Friday, August 31, 2012

Local class on raised bed gardening

Note from Claire: I am NOT involved in this class and don't know the teacher, but since a number of folks have asked for advice on getting started with raised bed gardening, I thought I'd pass the information along.  

See the original posting in the Ecology Center's calendar:

Saturday, September 29, 2012
How to Build a Raised Bed to Grow Your Own Food and Flowers

This event is part of "Reclaim, Rebuild, Reskill: a Series on Growing Your Resiliency".

Come learn how to build raised beds from designer and carpenter Matthew Wolpe. We'll be building a bed from reused redwood for the food pantry garden at People's Victory Garden. The class will cover raised bed design basics, building techniques, and tool safety. Participants will leave with information on a variety of materials and methods to build your own raised beds. Resources for getting started with growing will be on hand as well. Space is limited. Pre-registration ensures a spot.

Time: 1pm - 4pm.

Location: People's Victory Garden - Telegraph Ministry Center, 5316 Telegraph, Oakland.

Cost: $20 general, $15 EC members, no one turned away for lack of funds.

Info: 510-548-2220 x239,,


Today, I harvested the last of our potato crop. The proprietor of Seattle's wonderful Portage Bay Grange told me that as long as you get 6 hours of sunlight a day, you can survive with nothing but a potato patch and a goat. Potatoes have carbs and Vitamin C, and goat milk has fat and protein. Plus, goats can eat potatoes. I like a little more variety, and El Cerrito's rules on backyard livestock don't yet allow full-time dairy goats, but I have to say, I'm sold on growing my own potatoes.

Wednesday, August 29, 2012

How to salvage mealy peaches...

Mealy, bland peaches are disappointing. Peaches that are organic, in season, grown by a well-respected regional grower, locally purchased, beautiful and delicious-smelling, which then turn out to be mealy and bland, are just wrong. Particularly when you bought a half-dozen of them at the premium organic fancy regional grower price.

Monday, August 27, 2012

Evil tomatoes, part 2

Remember the evil tomatoes? For months, people have been asking, "Are those black tomatoes?" and "What do they taste like?" and I've been answering, "Yes," and "I don't know, they're not ripe yet." We've been eagerly discussing whether they'll taste just like other tomatoes, or if they'll have some complex flavor befitting their dramatic appearance.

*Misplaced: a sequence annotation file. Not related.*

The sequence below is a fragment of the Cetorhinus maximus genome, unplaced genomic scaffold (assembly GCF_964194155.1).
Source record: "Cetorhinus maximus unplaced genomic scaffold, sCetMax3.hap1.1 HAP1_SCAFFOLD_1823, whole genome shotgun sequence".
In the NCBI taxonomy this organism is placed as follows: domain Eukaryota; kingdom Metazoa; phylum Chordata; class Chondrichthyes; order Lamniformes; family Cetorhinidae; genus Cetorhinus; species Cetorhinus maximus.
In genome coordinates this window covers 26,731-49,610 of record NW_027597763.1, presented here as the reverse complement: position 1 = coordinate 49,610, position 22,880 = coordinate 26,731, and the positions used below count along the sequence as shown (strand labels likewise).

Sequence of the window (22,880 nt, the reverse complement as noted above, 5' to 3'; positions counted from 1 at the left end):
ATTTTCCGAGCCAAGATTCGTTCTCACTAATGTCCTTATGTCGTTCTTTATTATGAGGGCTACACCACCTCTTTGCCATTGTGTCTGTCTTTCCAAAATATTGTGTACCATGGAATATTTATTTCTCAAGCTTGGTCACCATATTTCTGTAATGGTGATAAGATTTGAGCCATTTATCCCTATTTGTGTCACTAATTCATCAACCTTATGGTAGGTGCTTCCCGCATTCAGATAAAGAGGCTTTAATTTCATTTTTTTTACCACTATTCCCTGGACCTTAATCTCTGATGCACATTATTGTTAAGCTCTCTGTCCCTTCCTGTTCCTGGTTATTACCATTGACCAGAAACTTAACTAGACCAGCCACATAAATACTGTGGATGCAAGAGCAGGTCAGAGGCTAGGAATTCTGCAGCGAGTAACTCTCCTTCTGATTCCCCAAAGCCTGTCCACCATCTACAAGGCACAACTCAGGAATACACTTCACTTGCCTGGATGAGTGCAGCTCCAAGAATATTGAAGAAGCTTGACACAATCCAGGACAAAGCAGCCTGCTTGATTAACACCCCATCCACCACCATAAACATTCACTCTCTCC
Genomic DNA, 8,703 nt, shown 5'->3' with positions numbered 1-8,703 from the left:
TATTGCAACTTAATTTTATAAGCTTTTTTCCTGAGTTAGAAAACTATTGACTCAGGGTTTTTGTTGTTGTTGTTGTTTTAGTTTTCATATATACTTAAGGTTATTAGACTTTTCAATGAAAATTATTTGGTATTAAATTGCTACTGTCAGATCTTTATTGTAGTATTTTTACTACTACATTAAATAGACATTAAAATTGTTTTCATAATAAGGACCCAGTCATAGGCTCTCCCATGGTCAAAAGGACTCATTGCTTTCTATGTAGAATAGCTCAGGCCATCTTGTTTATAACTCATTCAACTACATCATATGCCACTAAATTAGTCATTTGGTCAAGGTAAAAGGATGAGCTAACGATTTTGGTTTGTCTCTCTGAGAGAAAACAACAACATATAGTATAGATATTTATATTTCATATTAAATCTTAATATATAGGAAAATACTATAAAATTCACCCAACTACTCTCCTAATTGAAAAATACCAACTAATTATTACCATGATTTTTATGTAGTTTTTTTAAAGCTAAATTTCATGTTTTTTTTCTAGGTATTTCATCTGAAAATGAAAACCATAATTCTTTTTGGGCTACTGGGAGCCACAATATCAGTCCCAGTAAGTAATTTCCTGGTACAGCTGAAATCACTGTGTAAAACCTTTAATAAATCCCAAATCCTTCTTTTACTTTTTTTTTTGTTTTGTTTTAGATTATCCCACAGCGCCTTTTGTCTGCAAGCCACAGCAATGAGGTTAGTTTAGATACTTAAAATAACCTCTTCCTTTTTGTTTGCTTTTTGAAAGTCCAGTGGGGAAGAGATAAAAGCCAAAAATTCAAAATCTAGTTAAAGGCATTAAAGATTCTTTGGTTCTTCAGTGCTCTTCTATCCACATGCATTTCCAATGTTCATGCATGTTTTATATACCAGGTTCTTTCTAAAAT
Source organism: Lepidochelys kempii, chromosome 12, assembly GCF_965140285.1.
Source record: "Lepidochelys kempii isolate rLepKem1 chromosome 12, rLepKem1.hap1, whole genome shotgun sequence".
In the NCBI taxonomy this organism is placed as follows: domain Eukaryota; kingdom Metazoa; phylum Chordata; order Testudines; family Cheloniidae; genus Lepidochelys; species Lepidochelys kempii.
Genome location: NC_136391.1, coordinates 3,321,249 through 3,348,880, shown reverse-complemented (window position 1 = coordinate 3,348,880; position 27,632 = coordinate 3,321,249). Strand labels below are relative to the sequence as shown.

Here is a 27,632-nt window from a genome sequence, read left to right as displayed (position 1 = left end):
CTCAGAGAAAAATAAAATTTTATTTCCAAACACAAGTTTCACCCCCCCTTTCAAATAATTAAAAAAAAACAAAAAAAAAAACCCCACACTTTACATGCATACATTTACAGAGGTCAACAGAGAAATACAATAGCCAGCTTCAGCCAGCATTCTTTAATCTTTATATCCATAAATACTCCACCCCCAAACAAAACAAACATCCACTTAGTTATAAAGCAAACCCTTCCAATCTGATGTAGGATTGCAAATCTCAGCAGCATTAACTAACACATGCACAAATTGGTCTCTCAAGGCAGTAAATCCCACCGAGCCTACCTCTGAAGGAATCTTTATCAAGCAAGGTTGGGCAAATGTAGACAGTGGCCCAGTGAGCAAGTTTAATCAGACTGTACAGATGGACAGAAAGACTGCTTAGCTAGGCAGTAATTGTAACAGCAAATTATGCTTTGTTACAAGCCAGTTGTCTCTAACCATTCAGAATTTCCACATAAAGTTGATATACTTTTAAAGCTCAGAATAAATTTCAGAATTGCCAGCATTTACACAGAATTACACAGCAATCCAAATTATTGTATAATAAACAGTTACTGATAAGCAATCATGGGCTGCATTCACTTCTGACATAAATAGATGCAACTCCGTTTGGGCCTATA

Well, friends, the Indigo Rose tomatoes are finally showing signs of ripening. And they still taste lousy.

Either it's still too early, or I'm doing something very, very wrong with my watering, or the folks at Oregon State still have a lot of work to do. These last ones are better than the even less ripe ones I tried earlier, but there's no intense tomato flavor, no sweetness, no acidity — they're just bland and a little mealy.

I'm really hoping they'll improve over the next weeks. If not, I may follow a friend's suggestion and use them while they're still unripe, sautéed in olive oil. I hear you can also make green tomatoes into chutney, pies, pickles, and cakes. While the cake concept seems a little questionable, I may have to try the chutney and pickles just because they'll look so damn beautiful.

Anyone got a good green tomato chutney recipe?

Friday, August 24, 2012

First pepper

Look! It's our very first pepper! I know, most of you have probably been harvesting giant shiny beautiful peppers for months. Not me. I planted pepper seeds that I got for free at the seed swap, and none of them came up. So I bought pepper seeds from the nursery and planted those. A few came up, then they died. By the time I gave up and just bought seedlings, it was very late in the season.

I may have left it on the plant a bit too long. I was hoping it would grow more. It's only about an inch long, and the tag said 3 to 5 inches. Of course, the tag also said "very sweet" and "wonderful flavor," neither of which are true of this sad little specimen.

There are still a bunch of green peppers still on the plant, though. We'll wait and see how they turn out before passing judgment on the variety.


Variety: "Gypsy Wonder"
Grower: Sweetwater Nursery

Wednesday, August 22, 2012

FAQ: Purple peas

What's that plant? and other frequently asked questions

As mentioned before, I'm a sucker for vegetables in unusual colors. So once I finished harvesting my first pea crop (the wonderful Laxton's Progress #9), I planted a row of these purple-podded peas.

They're good, but not spectacular. The per-pod yield was excellent, but they didn't produce a lot of pods — which means I probably won't plant them again, since I like to be able to grab a handful of pea pods to snack on every time I walk past the garden. Not sure if the light harvest is typical for the variety or just because the sunflowers ended up shading the pea trellis.


What's that plant?

Sugar Magnolia Purple Pea
Pisum sativum

Is it purple all the way through?

No, only the outside of the pods are purple. The peas are bright green. The purple color fades to green if you cook it more than a minute or so.